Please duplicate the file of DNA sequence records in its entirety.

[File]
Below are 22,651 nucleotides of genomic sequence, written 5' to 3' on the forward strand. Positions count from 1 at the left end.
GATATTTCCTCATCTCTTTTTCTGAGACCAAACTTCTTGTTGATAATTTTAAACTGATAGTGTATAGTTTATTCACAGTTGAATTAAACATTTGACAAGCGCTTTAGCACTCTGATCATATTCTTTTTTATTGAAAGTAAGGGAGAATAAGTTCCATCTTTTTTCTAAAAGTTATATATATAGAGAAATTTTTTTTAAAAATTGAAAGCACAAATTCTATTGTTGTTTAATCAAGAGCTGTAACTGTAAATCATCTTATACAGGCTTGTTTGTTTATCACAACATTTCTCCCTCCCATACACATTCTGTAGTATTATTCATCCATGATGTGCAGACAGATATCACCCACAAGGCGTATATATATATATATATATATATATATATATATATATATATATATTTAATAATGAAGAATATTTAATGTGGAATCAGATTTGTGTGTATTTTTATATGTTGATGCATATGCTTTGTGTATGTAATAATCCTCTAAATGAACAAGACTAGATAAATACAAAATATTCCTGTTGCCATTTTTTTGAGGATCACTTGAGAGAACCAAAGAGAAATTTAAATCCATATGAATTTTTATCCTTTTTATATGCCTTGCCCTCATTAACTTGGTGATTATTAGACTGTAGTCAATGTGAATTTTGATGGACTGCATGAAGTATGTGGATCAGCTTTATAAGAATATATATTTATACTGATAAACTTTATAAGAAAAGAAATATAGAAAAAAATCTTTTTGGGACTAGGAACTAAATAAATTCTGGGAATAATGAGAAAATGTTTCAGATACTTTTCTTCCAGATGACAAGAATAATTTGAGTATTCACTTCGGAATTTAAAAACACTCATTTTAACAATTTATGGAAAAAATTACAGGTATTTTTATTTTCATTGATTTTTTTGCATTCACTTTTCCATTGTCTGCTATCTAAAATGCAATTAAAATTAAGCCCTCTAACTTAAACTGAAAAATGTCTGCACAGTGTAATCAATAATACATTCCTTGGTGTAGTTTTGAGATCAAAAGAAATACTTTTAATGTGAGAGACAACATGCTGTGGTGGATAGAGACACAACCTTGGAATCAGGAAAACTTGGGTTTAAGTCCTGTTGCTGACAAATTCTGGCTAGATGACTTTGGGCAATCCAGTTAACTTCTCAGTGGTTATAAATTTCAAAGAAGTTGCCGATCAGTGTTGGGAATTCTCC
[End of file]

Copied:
Below are 22,651 nucleotides of genomic sequence, written 5' to 3' on the forward strand. Positions count from 1 at the left end.
GATATTTCCTCATCTCTTTTTCTGAGACCAAACTTCTTGTTGATAATTTTAAACTGATAGTGTATAGTTTATTCACAGTTGAATTAAACATTTGACAAGCGCTTTAGCACTCTGATCATATTCTTTTTTATTGAAAGTAAGGGAGAATAAGTTCCATCTTTTTTCTAAAAGTTATATATATAGAGAAATTTTTTTTAAAAATTGAAAGCACAAATTCTATTGTTGTTTAATCAAGAGCTGTAACTGTAAATCATCTTATACAGGCTTGTTTGTTTATCACAACATTTCTCCCTCCCATACACATTCTGTAGTATTATTCATCCATGATGTGCAGACAGATATCACCCACAAGGCGTATATATATATATATATATATATATATATATATATATATATATATTTAATAATGAAGAATATTTAATGTGGAATCAGATTTGTGTGTATTTTTATATGTTGATGCATATGCTTTGTGTATGTAATAATCCTCTAAATGAACAAGACTAGATAAATACAAAATATTCCTGTTGCCATTTTTTTGAGGATCACTTGAGAGAACCAAAGAGAAATTTAAATCCATATGAATTTTTATCCTTTTTATATGCCTTGCCCTCATTAACTTGGTGATTATTAGACTGTAGTCAATGTGAATTTTGATGGACTGCATGAAGTATGTGGATCAGCTTTATAAGAATATATATTTATACTGATAAACTTTATAAGAAAAGAAATATAGAAAAAAATCTTTTTGGGACTAGGAACTAAATAAATTCTGGGAATAATGAGAAAATGTTTCAGATACTTTTCTTCCAGATGACAAGAATAATTTGAGTATTCACTTCGGAATTTAAAAACACTCATTTTAACAATTTATGGAAAAAATTACAGGTATTTTTATTTTCATTGATTTTTTTGCATTCACTTTTCCATTGTCTGCTATCTAAAATGCAATTAAAATTAAGCCCTCTAACTTAAACTGAAAAATGTCTGCACAGTGTAATCAATAATACATTCCTTGGTGTAGTTTTGAGATCAAAAGAAATACTTTTAATGTGAGAGACAACATGCTGTGGTGGATAGAGACACAACCTTGGAATCAGGAAAACTTGGGTTTAAGTCCTGTTGCTGACAAATTCTGGCTAGATGACTTTGGGCAATCCAGTTAACTTCTCAGTGGTTATAAATTTCAAAGAAGTTGCCGATCAGTGTTGGGAATTCTCC